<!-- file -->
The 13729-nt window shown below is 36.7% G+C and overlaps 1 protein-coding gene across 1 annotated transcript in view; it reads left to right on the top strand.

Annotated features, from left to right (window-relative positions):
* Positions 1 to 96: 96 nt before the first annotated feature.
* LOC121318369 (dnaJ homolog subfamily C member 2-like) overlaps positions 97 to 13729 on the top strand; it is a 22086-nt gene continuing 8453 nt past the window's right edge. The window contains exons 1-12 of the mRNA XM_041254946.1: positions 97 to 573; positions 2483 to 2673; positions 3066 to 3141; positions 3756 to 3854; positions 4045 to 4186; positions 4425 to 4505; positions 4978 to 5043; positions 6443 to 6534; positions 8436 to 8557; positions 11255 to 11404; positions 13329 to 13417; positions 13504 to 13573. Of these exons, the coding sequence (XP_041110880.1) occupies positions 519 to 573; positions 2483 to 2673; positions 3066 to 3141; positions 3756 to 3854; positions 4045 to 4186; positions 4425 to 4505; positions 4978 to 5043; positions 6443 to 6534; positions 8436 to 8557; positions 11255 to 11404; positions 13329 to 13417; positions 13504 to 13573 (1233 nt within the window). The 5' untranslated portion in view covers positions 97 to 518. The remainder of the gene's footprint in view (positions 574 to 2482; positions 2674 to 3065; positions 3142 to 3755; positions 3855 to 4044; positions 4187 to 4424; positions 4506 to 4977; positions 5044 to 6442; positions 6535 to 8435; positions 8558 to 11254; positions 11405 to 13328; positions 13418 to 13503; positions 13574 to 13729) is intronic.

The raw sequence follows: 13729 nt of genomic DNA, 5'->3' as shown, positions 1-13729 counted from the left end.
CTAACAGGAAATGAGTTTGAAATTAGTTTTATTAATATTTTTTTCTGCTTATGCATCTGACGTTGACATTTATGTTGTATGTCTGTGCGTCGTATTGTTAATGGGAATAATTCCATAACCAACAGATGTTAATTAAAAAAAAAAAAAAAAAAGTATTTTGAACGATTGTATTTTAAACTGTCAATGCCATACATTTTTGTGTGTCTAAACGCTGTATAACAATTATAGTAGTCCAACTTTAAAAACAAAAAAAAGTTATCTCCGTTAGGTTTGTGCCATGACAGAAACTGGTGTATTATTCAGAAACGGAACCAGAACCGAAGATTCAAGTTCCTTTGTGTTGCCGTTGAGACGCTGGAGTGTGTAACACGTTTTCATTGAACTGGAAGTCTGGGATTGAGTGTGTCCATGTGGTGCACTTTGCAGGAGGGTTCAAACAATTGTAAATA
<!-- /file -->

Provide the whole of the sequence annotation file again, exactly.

The 13729-nt window shown below is 36.7% G+C and overlaps 1 protein-coding gene across 1 annotated transcript in view; it reads left to right on the top strand.

Annotated features, from left to right (window-relative positions):
* Positions 1 to 96: 96 nt before the first annotated feature.
* LOC121318369 (dnaJ homolog subfamily C member 2-like) overlaps positions 97 to 13729 on the top strand; it is a 22086-nt gene continuing 8453 nt past the window's right edge. The window contains exons 1-12 of the mRNA XM_041254946.1: positions 97 to 573; positions 2483 to 2673; positions 3066 to 3141; positions 3756 to 3854; positions 4045 to 4186; positions 4425 to 4505; positions 4978 to 5043; positions 6443 to 6534; positions 8436 to 8557; positions 11255 to 11404; positions 13329 to 13417; positions 13504 to 13573. Of these exons, the coding sequence (XP_041110880.1) occupies positions 519 to 573; positions 2483 to 2673; positions 3066 to 3141; positions 3756 to 3854; positions 4045 to 4186; positions 4425 to 4505; positions 4978 to 5043; positions 6443 to 6534; positions 8436 to 8557; positions 11255 to 11404; positions 13329 to 13417; positions 13504 to 13573 (1233 nt within the window). The 5' untranslated portion in view covers positions 97 to 518. The remainder of the gene's footprint in view (positions 574 to 2482; positions 2674 to 3065; positions 3142 to 3755; positions 3855 to 4044; positions 4187 to 4424; positions 4506 to 4977; positions 5044 to 6442; positions 6535 to 8435; positions 8558 to 11254; positions 11405 to 13328; positions 13418 to 13503; positions 13574 to 13729) is intronic.

The raw sequence follows: 13729 nt of genomic DNA, 5'->3' as shown, positions 1-13729 counted from the left end.
CTAACAGGAAATGAGTTTGAAATTAGTTTTATTAATATTTTTTTCTGCTTATGCATCTGACGTTGACATTTATGTTGTATGTCTGTGCGTCGTATTGTTAATGGGAATAATTCCATAACCAACAGATGTTAATTAAAAAAAAAAAAAAAAAAGTATTTTGAACGATTGTATTTTAAACTGTCAATGCCATACATTTTTGTGTGTCTAAACGCTGTATAACAATTATAGTAGTCCAACTTTAAAAACAAAAAAAAGTTATCTCCGTTAGGTTTGTGCCATGACAGAAACTGGTGTATTATTCAGAAACGGAACCAGAACCGAAGATTCAAGTTCCTTTGTGTTGCCGTTGAGACGCTGGAGTGTGTAACACGTTTTCATTGAACTGGAAGTCTGGGATTGAGTGTGTCCATGTGGTGCACTTTGCAGGAGGGTTCAAACAATTGTAAATA